LANSING- The Senate Committee on Elections overheard testimony yesterday about a bill that would establish a state training curriculum by the Secretary of State for election challengers and training every 3 years.
There was a substitute changing how long the election training is good for. The substitute includes an allowance to changing out challengers, which can occur any time prior to election basically canceling out SB 293.
Adam Reames, with the Michigan Department of State (aka works for the SOS Jocelyn Benson) testified against the bill and argues the pole challenger bill needs to be funded and resources are needed to modify and update curriculum so it’s an effective program. Reames argued that the training recertification time period should be closer to a year because of the constant changing of laws.
Chair Ruth Johnson fired back at Reames, questioning the need for funding and asked him, “How much help in HAVA (Help America Vote Act) funds the department currently has, and I just want to confirm on the record what was conveyed to our office that that amount currently is $17 million dollars?” Reames paused for a moment and sheepishly said, “I don’t have the data in front of me, so I’d be reluctant to…I, I would like to go back and double check I got that right because I don’t have it in front of me.” as Chair Johnson contacted Reames’ office a couple of weeks ago for the data.
Chair Johnson, “We had you get the amount and I as understand it that conveyed there was $17 million of HAVA funds would that be accurate?” “We know there’s millions and millions of dollars so, I’m always a little bit concerned if when there’s some kind of comment like, “Well for curriculum we’re going to need money” when there is for sure well over $10 million sitting in the HAVA grant from the federal government right now here in Michigan.” Reames, “Yeah so the thing I want to be sure of though that money isn’t already obligated for security work project or a different kind of work project.” Chair Johnson, “You mean to use it maybe to mail out absentee ballots requests or something like that?” That was a solid burn.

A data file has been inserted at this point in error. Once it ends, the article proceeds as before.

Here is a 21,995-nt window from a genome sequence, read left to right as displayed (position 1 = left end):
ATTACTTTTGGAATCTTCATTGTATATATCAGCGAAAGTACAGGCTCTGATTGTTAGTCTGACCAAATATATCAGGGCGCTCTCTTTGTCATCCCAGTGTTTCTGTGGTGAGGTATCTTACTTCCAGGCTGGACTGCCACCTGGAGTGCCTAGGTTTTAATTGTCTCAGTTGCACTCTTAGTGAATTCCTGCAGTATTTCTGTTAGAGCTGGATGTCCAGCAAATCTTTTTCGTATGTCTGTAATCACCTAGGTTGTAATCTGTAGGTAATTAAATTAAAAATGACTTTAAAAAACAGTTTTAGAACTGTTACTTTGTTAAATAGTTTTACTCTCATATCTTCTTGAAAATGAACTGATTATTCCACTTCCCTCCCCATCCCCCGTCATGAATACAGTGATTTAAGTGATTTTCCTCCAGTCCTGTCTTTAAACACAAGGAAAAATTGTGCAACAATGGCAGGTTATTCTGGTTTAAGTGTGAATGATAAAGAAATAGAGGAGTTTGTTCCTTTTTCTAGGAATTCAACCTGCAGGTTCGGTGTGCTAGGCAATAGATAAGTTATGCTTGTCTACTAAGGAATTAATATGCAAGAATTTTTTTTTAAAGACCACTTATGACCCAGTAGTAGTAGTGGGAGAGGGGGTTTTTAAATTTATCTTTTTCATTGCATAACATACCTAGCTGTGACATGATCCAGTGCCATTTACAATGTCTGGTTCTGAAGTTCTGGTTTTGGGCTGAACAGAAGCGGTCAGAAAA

Senator McBroom brought up a valid point about groups being upset about ties into parties, that numerous on the opposite side of spectrum that went as independent yet were activists in another party and people misrepresenting themselves.
Alex Weddon of Pure Integrity for Michigan Elections (PIME), and constituents Bob Cushman and Ansin Layne also testified against the bill.
Patrick Colbeck of Let’s Fix Stuff also testified in opposition of Senate Bill 292. He stated in light of substitute some of the remarks are a new point. Colbeck also brought up the senate report stating there was no voter fraud in the 2020 election. “Both clerks and parties have to have universal training regardless of party. I was at TCF Center and was trained.”
Colbeck had a binder with him during the 2020 election that included text from the Michigan Election Law MCL 168.33, credentials, and excerpts from the law. “We wanted to be as prepared as possible.” Colbeck also mentioned the 6-foot COVID rule in which challengers could physically not see ballot, that this protocol was designed to prevent pole challengers from doing their job, and that the basic premise will not reform the election. “The only way is thru a full forensic audit in Michigan” and “we need more transparency not less.” This is the “deletion” of nonpartisan oversight. “I vote no even with the sub. I’d be glad to testify under oath.”
The Senate bill was moved my Senator Vanderwall and passed out of committee with a unanimous vote of the three committee members that were present.
We got the chance to interview Former Senator Patrick Colbeck:
Watch Full Hearing Below: